25th Trillium Award

Five Explorer Questions with Judy Plaxton

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Judith Plaxton's book is an excellent addition to our Underground Railroad tours on the Open Book Explorer. A retired nurse with an avid interest in the environment, local history and volunteering, she lives in the small Southern Ontario town of Clarksburg, a place that once served as a terminus for those fugitive slaves seeking asylum in Upper Canada.

Our Five Explorer Questions interview focuses on Morning Star (Second Story Press), which tells parallel stories of two young girls from different times in history. While these girls? lives are eras apart, their is a commonality between them and it is our pleasure to interview Judith about their stories.

Open Book:

How did the idea for the book come about — both the subject matter, the title, and the concept of two parallel stories?

Judy Plaxton:

One day while driving home I noticed a sign for the Sheffield Park Black History Museum. I turned off the highway, drove to the place and found Carolyn Wilson the curator, on a ladder painting the outside of the building. She was very welcoming and gave me an impromptu tour. I talked to her and I thought to myself, there's a story here. I hadn't realized this area I live in was a terminus of the Underground Railroad.

I called my story The History Lesson but of course the publisher and editor did not like that title. They thought and perhaps rightly so that no child would choose to read a book called The History Lesson. We compromised on Morning Star.

I originally had only the story of Flower and her family making their way north to freedom, and then while working at our local school I began to picture a young girl of colour arriving as a new student and coping in a sea of white faces. I imagined her gaining courage from learning of the history of black slaves making the arduous trip to Canadian freedom. The dual stories thus evolved.


Did you have a specific age group in mind when you set out to write it? Why did you think it important to write for that age group specifically?


I seem to be drawn to writing for this age group [ages 10-14], and I can't really explain why except that I think it's a wonderful age, I think of it as a free age — where one is no longer a little child and is on the cusp of young adulthood with none of the teen age angst to come..


Was there a lot of research involved? If so, how did you go about it?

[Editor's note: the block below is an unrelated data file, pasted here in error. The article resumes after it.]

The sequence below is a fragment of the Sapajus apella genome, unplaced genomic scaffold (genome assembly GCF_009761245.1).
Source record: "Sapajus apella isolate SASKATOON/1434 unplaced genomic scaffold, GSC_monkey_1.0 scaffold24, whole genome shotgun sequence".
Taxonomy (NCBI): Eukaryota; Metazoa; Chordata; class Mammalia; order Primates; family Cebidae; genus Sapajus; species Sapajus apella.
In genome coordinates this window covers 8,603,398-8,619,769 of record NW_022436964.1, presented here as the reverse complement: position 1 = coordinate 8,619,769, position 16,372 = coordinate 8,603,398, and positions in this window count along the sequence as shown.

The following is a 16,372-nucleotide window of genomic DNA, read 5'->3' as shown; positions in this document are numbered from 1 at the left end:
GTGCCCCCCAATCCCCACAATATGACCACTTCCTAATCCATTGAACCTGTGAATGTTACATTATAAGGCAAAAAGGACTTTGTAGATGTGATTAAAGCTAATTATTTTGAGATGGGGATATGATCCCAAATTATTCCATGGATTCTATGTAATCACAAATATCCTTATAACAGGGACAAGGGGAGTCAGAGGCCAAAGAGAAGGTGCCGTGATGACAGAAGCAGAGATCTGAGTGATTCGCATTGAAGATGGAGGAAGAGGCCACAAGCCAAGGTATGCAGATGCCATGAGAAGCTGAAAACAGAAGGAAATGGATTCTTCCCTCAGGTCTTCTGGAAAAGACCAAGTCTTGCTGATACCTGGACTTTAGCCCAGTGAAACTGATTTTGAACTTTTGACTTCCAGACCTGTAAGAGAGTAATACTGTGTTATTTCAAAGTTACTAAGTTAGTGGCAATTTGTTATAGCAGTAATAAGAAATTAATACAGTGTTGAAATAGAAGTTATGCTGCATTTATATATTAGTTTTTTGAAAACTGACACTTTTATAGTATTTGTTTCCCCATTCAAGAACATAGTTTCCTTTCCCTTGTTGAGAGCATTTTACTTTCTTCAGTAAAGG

My research consisted of reading as many books as I could on the subject and using the internet. I also visited the Grey Roots Museum and Archives in Owen Sound as well as the Sheffield Museum. One of the books I read to learn more about the subject was The Freedom Seekers by Daniel Hill, father of Lawrence Hill.


Do you think the important history of the Underground Railroad is satisfactorily preserved in Ontario? What could be done to better make the information available?


I haven't had a chance to visit Chatham though I understand it is well worth the trip. I did visit Priceville and the purchased the DVD Speakers for the Dead. There appears to be a real effort in Grey and Simcoe counties to make the Underground Railroad information available. I was invited to come to our local school and talk with some grade seven students about my book and black history. That was a wonderful experience for me. I also enjoyed speaking at the libraries in Thornbury and Meaford as well as the Grey Roots Museum. I think these kinds of interactions with authors or historians are very helpful in communicating and sharing knowledge.


If young readers could take one thing away from the book, what would you want it to be?


I would like my reader to enjoy the story but I would also like it to be a history lesson for him or her. I hope the reader would become a little more aware of racism especially when it's subtle and not overt and would realize the importance of treating everyone with open minded respect.

I asked my grandson what he took from the story and he replied, "how lucky we are."

Buy this book at Second Story Press, online at Amazon or Chapters/Indigo, or find it at your local indie bookstore.

Judith Plaxton is a retired nurse with an avid interest in the environment, local history, and volunteering. She lives in Clarksburg, a small town in Southern Ontario, an area that was once a terminus for the Underground Railroad.

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